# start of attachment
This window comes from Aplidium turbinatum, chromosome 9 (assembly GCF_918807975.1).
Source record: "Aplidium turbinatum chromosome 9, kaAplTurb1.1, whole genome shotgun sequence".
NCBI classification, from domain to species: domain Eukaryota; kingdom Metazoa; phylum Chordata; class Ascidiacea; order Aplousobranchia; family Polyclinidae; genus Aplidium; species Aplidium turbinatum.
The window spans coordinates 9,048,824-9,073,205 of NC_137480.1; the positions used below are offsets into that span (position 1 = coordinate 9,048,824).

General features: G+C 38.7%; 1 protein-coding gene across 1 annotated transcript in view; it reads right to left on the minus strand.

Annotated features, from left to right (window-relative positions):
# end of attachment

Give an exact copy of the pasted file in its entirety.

This window comes from Aplidium turbinatum, chromosome 9 (assembly GCF_918807975.1).
Source record: "Aplidium turbinatum chromosome 9, kaAplTurb1.1, whole genome shotgun sequence".
NCBI classification, from domain to species: domain Eukaryota; kingdom Metazoa; phylum Chordata; class Ascidiacea; order Aplousobranchia; family Polyclinidae; genus Aplidium; species Aplidium turbinatum.
The window spans coordinates 9,048,824-9,073,205 of NC_137480.1; the positions used below are offsets into that span (position 1 = coordinate 9,048,824).

General features: G+C 38.7%; 1 protein-coding gene across 1 annotated transcript in view; it reads right to left on the minus strand.

Annotated features, from left to right (window-relative positions):